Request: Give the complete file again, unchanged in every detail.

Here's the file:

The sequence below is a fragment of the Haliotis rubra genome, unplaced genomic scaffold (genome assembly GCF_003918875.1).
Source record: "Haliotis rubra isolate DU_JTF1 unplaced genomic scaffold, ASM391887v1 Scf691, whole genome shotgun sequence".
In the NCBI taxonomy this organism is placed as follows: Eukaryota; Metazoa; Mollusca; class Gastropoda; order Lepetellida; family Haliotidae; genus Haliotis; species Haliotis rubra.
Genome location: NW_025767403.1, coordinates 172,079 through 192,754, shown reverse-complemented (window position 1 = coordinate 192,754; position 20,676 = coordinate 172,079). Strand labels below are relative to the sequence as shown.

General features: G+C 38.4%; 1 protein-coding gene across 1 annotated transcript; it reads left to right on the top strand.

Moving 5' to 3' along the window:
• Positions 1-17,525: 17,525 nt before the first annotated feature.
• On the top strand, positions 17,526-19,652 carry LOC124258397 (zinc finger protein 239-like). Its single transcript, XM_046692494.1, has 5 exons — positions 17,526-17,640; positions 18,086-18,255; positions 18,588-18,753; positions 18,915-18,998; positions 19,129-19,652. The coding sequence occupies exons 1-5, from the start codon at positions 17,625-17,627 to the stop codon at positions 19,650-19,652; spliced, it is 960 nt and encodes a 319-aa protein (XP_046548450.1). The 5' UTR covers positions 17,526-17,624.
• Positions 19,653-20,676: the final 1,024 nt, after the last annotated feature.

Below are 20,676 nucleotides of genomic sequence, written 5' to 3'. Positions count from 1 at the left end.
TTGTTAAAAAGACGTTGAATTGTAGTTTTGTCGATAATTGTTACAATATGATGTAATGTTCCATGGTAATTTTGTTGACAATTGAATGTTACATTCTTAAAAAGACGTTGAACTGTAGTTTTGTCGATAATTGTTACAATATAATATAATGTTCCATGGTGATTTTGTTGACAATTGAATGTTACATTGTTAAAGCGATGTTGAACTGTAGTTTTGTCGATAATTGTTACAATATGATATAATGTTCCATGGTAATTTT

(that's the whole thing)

The sequence below is a fragment of the Haliotis rubra genome, unplaced genomic scaffold (genome assembly GCF_003918875.1).
Source record: "Haliotis rubra isolate DU_JTF1 unplaced genomic scaffold, ASM391887v1 Scf691, whole genome shotgun sequence".
In the NCBI taxonomy this organism is placed as follows: Eukaryota; Metazoa; Mollusca; class Gastropoda; order Lepetellida; family Haliotidae; genus Haliotis; species Haliotis rubra.
Genome location: NW_025767403.1, coordinates 172,079 through 192,754, shown reverse-complemented (window position 1 = coordinate 192,754; position 20,676 = coordinate 172,079). Strand labels below are relative to the sequence as shown.

General features: G+C 38.4%; 1 protein-coding gene across 1 annotated transcript; it reads left to right on the top strand.

Moving 5' to 3' along the window:
• Positions 1-17,525: 17,525 nt before the first annotated feature.
• On the top strand, positions 17,526-19,652 carry LOC124258397 (zinc finger protein 239-like). Its single transcript, XM_046692494.1, has 5 exons — positions 17,526-17,640; positions 18,086-18,255; positions 18,588-18,753; positions 18,915-18,998; positions 19,129-19,652. The coding sequence occupies exons 1-5, from the start codon at positions 17,625-17,627 to the stop codon at positions 19,650-19,652; spliced, it is 960 nt and encodes a 319-aa protein (XP_046548450.1). The 5' UTR covers positions 17,526-17,624.
• Positions 19,653-20,676: the final 1,024 nt, after the last annotated feature.

Below are 20,676 nucleotides of genomic sequence, written 5' to 3'. Positions count from 1 at the left end.
TTGTTAAAAAGACGTTGAATTGTAGTTTTGTCGATAATTGTTACAATATGATGTAATGTTCCATGGTAATTTTGTTGACAATTGAATGTTACATTCTTAAAAAGACGTTGAACTGTAGTTTTGTCGATAATTGTTACAATATAATATAATGTTCCATGGTGATTTTGTTGACAATTGAATGTTACATTGTTAAAGCGATGTTGAACTGTAGTTTTGTCGATAATTGTTACAATATGATATAATGTTCCATGGTAATTTT